The church of San Francisco in Pontevedra gives free meals to the poor. The pan de pobre. Normally they accept gifts of food from public-spirited individuals but yesterday they rejected contributions from the 15-M (Los indignados) movement. This was because they'd criticised the Pope's visit to Madrid. Bizarre. And petty. Whatever happened to the Catholic doctrine of 'Hate the sin. Love the sinner"?
There's talk of cloning the bull called Mouse because of his highly valued murderous capabilities. Against that, there was an ironic/sarcastic leader in the Voz de Galicia this week which stressed that spain was a country of great cultural diversity and that (regrettably, they clearly felt) El Ratón was part of this.
The Galician good news is that cruise ship traffic into Vigo is 36% up on last year. The bad news is that boats also figure in the latest incidence of fraud - too many passengers being allowed onto the ferries that take people to the wonderful Atlantic Islands. Stuff safety.
Talking of fraud, the article I cited last night on Celta Vigo illustrates the sort of thing that goes on here. As it happens, I know the guy who heads the company who audits the accounts of Carlos Mouriño's companies. He insists they're all good sound businesses but that the purchase of Celta Vigo was a fit of madness. Not to mention a opportunity for skulduggery on a massive scale.
I looked again today at the brochure for the new museum in Pontevedra, the one which centres on the defensive ditch just inside the old city walls. You know from the very first sentence that the ship has been spoilt for a ha'porth of translation tar. This Spanish sentence - En relación con las obras de remodelación de la avenida de Santa María, en el año 2008 se llevó a cabo una actuación arqueológico que permitió localizar los vestigios del foso que protegía el palacio arzobispal de Pontevedra - is given in Engish as "In connection with the refurbishment of the Avenue de Santa María, in 2008, took out an archeological work that allowed us to locate the remains of the moat that protected the archbishop's palace in Pontevedra." Trust you noticed that Avenida was translated into English but not de Santa María. Why?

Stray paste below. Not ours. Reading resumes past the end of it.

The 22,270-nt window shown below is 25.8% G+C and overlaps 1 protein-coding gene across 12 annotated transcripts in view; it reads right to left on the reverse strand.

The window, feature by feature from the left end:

Which question reminds me that Spanish TV is to air its own version - person for person - of the ancient US comedy series Cheers. Why? If you're going to go the cheap, uncreative way of flagrantly copying something else, why not go for something a little more modern, like Curb Your Enthusiasm? A little too outrageous/avant garde for Spain, perhaps.
Finally . . . . A
Graffiti is big problem in Pontevedra, as it is in other cities. The barrio of Malasaña in Madrid, especially I believe. But there's good and bad graffiti. Here's the bad, on a door.
And here's the good, on a nearby wall.
And some from another street.
And here's the only bit of the ancient town walls which retain the castellations(?).
Here's a car - a gypsymobile - which really shouldn't have been driving around the old quarter.
Here's one of the very many streets in the old quarter to have had its name changed.
The original name was Fried Fish St. Logical, as it's just up from the market.
And here's a building I've walked past a hundred times and which, until I looked up today, I hadn't appreciated was a fine example of traditional style.
Finally, here a gaita (bagpipe) band. Again, I did want to post a video but it wouldn't upload.